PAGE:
Roti canai with Chicken Curry, served on a plastic banana leaf plate with a small salad garnish on the side
The only disappointing thing is that they were rather slow to arrrive.  Friends who ordered the mamak mee goreng got their meals first.  A very hungry friend looked on jealously and quickly ordered a mee goreng of his own, which still arrived before the roti he had previously ordered.

I should also point out that this place is in a food court, but since when has ambience been an issue in the pursuit of good food?

Roti canai being spun out
Available for $4 - $12 at
Tastes of Malaysia
"Food Junction" foodcourt, 615 Great South Road, Manukau, Auckland
 (09) 262 2066

Banana Leaf Rice

The first time I was introduced to banana leaf rice in the outskirts of Kuala Lumpur, I was blown away.  Eating off a banana leaf was quite a novelty on its own, but having a whole range of vegetarian side dishes to accompany your dhal/gravy on rice was even better, especially when I discovered that all those exciting options (deep-fried bitter melon slices were my favourite) could be topped up endlessly, all for the equivalent of about NZD$2.

On my more recent trip to KL, we only managed to find a banana leaf rice place in the upmarket suburb of Bangsar.  The food was equally delicious, with seemingly more meat and fish options, but you had to pay extra for top-ups of side dishes, which included deep-fried okra, leafy greens and cucumber chunks in yoghurt.  Some friends had the optional chicken rice and extra meat dishes, and we all had a refreshing lime drink, making for a most satisfying meal.

When I discovered a restaurant in Auckland offering banana leaf rice, I just had to give it a go.  The first thing that was different compared to my Malaysian experiences was that containers of food were placed in the middle for you to serve yourself, rather than having someone come around and dish up each option.  In both cases you have control over how much goes onto your banana leaf plate, but I guess in the NZ version, you could end up with wasted food at the centre of the table, and presumably the labour costs in Malaysia are much lower.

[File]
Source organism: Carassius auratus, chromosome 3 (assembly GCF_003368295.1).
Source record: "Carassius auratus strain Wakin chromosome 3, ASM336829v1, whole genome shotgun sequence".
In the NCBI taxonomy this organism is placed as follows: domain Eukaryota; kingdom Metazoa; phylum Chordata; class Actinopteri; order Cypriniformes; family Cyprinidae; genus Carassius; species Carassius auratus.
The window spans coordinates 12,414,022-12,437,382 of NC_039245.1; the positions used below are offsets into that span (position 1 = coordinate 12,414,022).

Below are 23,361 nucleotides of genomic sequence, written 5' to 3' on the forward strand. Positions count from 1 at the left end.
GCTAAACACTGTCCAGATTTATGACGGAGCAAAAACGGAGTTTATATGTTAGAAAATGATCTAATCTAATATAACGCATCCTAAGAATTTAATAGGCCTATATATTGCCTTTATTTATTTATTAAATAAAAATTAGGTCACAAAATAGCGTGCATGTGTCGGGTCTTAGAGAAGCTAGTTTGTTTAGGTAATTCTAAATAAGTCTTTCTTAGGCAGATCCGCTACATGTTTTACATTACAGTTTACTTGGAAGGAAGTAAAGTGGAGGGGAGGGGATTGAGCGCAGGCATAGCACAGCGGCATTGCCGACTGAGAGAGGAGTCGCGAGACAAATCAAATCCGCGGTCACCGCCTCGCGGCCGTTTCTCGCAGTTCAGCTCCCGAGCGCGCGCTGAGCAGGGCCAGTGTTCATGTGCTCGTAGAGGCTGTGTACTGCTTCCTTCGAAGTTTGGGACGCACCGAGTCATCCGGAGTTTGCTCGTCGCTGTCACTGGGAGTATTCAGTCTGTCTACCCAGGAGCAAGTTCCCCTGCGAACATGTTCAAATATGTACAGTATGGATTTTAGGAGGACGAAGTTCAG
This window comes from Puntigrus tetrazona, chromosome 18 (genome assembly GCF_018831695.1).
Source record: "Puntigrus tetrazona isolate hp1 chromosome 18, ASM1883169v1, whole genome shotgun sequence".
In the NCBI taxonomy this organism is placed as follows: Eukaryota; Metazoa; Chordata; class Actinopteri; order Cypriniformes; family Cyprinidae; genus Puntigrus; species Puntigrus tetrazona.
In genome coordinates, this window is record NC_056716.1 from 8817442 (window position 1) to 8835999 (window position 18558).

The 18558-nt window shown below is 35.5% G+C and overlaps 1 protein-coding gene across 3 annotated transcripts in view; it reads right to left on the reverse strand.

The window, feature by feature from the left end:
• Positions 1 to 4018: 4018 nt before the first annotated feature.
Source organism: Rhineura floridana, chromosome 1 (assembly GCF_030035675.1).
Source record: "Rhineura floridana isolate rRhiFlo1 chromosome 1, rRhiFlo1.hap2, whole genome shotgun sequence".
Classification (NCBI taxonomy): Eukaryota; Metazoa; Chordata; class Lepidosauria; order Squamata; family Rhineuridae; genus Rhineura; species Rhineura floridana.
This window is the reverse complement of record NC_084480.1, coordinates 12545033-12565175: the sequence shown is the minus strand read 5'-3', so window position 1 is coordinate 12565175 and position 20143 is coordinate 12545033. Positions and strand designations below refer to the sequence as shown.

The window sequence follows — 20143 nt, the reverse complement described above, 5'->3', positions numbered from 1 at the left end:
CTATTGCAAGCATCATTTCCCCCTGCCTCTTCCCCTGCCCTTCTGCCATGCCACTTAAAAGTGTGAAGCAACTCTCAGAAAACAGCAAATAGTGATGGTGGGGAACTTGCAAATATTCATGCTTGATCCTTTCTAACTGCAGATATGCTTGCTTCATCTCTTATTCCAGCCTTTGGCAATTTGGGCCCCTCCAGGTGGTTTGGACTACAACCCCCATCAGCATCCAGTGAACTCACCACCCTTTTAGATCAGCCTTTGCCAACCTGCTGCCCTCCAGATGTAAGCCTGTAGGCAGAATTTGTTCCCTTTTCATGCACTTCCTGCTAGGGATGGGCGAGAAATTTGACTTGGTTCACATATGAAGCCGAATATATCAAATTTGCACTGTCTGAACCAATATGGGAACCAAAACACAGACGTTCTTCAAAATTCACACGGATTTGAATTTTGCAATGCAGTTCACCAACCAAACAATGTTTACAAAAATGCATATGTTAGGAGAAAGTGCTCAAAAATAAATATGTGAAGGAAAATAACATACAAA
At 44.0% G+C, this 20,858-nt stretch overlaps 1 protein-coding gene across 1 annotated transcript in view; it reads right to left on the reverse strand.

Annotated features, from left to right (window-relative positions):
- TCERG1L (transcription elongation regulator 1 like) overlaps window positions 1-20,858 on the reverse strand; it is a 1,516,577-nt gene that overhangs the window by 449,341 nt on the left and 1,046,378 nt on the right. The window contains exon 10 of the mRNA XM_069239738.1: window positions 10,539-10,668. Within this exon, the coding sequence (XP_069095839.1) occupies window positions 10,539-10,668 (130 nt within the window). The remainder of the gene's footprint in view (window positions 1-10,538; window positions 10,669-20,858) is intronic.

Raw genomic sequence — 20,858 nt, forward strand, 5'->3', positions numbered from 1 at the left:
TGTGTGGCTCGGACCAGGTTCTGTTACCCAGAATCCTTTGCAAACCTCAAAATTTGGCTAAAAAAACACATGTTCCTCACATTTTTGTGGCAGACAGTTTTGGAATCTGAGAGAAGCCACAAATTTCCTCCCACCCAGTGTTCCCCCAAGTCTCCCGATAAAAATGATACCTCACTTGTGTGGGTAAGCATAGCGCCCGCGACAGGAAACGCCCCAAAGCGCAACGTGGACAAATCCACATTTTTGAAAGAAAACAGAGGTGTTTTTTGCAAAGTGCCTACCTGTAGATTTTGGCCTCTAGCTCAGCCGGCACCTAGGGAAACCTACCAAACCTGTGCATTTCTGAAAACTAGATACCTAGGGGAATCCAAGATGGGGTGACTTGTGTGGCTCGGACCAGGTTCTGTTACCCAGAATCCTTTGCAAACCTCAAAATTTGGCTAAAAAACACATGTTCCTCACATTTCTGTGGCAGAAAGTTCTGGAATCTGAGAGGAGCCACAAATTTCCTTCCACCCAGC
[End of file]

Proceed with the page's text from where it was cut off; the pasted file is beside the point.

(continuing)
Another difference was that you could eat as much as you wanted.  Not just the rice and side dishes, but also the chicken and lamb curry mains (sorry vegos, you have to make do with the sides, unless you want to pay extra).  I've always felt somewhat shortchanged at all-you-can-eat places, mostly because I don't eat that much, and I can think of other places where you could have done better for less.  Well, I don't know of any other banana leaf rice restaurants in Auckland, but it felt a little bit more expensive than I expected anyway.

Although the food tasted good at Santhiya's, the most interesting bits were missing from their banana leaf Sunday Special.  You got a poppadom, but no pickles or salted chilli.  You got side dishes, but they were braised cabbage, grated carrot in a sweet vinaigrette, lentil and potato dhal, and a kind of chutney; I missed the deep-fried curiosities, the dark leafy vegetables, the unusual flavours of unidentified ingredients.

Side dishes for banana leaf rice at Santhiya's
Not the best picture of banana leaf rice
Whatever its shortcomings, though, I am glad to have found a banana leaf restaurant in Auckland.  It brings back pleasant memories, and it is always great to have more diversity in the food scene.

Available for $16 (lunch) or $19 (dinner) on Sundays only at
1270 Dominion Road, Mount Roskill, Auckland
(09) 620 2986
Mondays closed.
Tuesdays to Sundays 11:30am - 3pm and 5 - 9pm